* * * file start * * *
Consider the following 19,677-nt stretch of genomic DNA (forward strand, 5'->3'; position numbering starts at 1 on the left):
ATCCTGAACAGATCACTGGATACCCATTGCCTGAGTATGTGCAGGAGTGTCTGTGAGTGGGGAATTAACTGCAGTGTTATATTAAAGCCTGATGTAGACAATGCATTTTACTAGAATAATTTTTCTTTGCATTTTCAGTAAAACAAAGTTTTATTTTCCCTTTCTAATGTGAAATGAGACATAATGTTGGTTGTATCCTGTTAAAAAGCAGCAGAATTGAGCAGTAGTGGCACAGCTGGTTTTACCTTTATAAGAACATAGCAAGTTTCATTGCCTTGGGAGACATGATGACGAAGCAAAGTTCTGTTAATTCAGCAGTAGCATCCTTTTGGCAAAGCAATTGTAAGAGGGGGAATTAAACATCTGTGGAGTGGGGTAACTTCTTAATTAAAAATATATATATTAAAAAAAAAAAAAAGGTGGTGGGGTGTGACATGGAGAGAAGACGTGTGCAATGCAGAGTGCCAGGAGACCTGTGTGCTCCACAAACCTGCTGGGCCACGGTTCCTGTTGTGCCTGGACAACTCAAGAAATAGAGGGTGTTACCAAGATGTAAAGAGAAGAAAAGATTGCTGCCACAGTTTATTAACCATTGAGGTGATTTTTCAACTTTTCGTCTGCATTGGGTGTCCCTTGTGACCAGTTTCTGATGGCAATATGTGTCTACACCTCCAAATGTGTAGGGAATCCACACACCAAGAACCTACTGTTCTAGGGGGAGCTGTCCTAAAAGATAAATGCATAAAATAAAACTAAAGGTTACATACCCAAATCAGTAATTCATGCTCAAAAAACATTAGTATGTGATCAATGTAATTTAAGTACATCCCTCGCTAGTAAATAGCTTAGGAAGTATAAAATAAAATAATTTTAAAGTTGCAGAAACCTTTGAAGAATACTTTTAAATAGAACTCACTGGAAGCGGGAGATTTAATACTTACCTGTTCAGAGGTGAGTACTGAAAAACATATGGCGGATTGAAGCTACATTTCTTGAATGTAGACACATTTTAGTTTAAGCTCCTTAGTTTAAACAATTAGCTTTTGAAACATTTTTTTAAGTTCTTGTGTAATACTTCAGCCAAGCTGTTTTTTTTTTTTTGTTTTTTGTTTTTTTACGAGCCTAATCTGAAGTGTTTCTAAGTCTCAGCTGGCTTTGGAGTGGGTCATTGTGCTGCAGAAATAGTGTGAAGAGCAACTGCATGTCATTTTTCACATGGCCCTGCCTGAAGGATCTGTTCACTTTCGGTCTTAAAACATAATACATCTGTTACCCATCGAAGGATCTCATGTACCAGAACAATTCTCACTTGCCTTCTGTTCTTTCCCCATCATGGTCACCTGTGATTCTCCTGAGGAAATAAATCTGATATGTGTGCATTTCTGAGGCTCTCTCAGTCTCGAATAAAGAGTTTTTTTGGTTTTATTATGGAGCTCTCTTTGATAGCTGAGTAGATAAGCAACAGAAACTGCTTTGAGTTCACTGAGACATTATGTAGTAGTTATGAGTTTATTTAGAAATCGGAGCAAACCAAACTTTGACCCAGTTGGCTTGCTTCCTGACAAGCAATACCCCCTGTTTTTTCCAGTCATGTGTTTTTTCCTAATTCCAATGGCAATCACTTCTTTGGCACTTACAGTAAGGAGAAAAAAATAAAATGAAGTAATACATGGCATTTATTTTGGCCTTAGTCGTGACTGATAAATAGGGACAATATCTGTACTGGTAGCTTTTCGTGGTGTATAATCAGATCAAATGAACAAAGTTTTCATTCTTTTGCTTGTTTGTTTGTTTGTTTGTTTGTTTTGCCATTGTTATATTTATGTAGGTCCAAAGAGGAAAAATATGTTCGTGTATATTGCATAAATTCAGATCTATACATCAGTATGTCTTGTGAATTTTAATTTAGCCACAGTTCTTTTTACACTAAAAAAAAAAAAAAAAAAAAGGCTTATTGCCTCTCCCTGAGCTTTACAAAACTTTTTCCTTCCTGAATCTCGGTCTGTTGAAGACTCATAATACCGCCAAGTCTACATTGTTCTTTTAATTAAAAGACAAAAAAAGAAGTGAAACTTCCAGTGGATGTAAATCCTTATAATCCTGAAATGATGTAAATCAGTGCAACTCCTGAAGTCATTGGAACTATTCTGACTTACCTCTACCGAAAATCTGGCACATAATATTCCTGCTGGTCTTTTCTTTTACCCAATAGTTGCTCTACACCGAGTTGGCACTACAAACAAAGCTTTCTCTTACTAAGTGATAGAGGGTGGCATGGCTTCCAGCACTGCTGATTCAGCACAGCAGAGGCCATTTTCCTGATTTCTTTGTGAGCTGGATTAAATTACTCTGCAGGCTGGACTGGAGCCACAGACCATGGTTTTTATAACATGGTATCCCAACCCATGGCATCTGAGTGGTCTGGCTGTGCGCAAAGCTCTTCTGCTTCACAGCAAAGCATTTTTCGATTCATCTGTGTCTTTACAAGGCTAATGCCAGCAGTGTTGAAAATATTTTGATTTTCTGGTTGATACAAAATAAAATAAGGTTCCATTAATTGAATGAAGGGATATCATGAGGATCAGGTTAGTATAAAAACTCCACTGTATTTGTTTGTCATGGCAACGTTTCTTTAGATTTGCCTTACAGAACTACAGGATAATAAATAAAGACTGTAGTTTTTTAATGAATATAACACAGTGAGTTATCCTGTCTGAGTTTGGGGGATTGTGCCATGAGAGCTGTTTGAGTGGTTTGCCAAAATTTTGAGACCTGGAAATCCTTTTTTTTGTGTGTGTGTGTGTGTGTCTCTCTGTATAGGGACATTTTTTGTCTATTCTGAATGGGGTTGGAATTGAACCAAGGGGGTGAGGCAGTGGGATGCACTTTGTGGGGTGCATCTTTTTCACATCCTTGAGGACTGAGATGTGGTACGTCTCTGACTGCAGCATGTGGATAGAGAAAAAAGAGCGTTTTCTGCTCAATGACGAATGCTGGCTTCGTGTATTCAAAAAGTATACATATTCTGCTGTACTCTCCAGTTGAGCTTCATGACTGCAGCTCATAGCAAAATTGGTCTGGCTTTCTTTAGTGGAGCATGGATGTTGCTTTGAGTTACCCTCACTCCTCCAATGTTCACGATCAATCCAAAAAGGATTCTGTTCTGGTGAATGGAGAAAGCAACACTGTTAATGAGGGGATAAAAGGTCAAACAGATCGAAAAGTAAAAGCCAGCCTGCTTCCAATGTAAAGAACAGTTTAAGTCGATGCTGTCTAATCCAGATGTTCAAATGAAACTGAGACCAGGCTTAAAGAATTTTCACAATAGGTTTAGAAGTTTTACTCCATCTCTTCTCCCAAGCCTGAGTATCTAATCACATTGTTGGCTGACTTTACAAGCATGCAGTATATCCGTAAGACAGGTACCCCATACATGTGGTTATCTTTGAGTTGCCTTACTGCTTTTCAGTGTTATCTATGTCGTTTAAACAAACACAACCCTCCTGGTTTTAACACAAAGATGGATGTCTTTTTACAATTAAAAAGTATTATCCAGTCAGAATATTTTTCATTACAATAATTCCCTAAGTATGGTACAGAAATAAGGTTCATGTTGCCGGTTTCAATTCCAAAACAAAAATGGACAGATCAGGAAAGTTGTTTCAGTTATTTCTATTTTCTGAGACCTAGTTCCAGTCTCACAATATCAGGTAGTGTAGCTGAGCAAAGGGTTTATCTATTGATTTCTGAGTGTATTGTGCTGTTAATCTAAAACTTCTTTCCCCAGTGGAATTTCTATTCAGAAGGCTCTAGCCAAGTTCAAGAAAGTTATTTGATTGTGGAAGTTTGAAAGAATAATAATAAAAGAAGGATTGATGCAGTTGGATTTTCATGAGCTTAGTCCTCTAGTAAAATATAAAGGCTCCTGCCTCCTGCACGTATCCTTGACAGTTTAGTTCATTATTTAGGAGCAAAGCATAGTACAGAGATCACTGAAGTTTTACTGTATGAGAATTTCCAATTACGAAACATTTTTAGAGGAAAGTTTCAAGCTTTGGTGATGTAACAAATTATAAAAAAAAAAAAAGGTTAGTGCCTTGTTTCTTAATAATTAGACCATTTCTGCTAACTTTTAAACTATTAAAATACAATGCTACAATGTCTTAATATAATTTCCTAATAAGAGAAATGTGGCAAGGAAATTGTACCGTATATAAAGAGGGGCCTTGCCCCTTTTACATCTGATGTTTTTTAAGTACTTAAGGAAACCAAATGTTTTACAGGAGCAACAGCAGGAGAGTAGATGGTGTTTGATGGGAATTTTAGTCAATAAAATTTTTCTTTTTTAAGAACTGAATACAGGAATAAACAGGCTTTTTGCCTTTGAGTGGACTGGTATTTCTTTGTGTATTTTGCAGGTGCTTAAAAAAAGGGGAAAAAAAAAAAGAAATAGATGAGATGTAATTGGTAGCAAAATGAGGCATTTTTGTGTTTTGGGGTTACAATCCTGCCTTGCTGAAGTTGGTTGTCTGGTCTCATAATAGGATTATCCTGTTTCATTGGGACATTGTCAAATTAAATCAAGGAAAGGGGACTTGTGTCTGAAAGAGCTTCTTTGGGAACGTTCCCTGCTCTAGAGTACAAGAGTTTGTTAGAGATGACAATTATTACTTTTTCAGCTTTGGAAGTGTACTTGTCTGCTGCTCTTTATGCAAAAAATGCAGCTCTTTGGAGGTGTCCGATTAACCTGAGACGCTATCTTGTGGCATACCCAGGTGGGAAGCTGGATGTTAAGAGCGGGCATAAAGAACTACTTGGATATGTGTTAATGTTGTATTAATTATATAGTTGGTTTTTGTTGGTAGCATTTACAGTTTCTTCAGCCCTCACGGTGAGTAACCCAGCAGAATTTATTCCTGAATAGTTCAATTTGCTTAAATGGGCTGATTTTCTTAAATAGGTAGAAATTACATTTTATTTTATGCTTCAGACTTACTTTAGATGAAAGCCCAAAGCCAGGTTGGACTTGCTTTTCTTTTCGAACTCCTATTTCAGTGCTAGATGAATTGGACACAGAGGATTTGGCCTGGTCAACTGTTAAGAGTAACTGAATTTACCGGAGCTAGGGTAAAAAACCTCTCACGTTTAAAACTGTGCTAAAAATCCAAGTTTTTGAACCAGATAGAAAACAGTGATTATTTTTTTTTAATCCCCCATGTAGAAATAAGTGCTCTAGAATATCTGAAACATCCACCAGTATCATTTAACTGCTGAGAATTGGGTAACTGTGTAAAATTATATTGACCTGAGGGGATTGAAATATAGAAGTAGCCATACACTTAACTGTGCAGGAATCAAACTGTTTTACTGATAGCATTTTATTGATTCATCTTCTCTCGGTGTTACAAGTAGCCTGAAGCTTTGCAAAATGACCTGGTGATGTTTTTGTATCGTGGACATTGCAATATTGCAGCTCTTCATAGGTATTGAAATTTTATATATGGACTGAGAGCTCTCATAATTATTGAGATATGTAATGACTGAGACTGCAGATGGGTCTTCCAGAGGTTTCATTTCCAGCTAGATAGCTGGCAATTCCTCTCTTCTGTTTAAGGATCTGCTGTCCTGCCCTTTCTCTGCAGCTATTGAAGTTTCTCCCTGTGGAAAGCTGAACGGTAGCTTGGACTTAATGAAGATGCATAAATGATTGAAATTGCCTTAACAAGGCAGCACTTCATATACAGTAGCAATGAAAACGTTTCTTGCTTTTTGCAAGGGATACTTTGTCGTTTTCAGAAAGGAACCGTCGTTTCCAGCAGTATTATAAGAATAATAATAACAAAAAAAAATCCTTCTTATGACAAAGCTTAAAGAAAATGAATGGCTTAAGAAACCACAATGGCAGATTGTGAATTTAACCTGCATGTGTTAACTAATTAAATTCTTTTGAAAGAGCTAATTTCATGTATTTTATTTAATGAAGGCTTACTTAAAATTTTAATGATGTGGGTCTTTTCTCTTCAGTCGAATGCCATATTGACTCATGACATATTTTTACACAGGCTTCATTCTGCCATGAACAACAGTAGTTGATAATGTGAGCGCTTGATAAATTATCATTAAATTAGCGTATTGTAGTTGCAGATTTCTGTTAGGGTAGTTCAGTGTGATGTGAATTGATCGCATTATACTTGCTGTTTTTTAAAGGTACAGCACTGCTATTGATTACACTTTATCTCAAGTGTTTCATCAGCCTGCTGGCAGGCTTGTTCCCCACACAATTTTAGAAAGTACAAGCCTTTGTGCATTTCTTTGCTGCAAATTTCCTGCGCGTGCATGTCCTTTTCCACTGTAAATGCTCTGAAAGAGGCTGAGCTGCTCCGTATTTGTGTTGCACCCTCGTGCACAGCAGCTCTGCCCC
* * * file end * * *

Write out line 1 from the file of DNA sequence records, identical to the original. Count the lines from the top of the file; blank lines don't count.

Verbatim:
Consider the following 19,677-nt stretch of genomic DNA (forward strand, 5'->3'; position numbering starts at 1 on the left):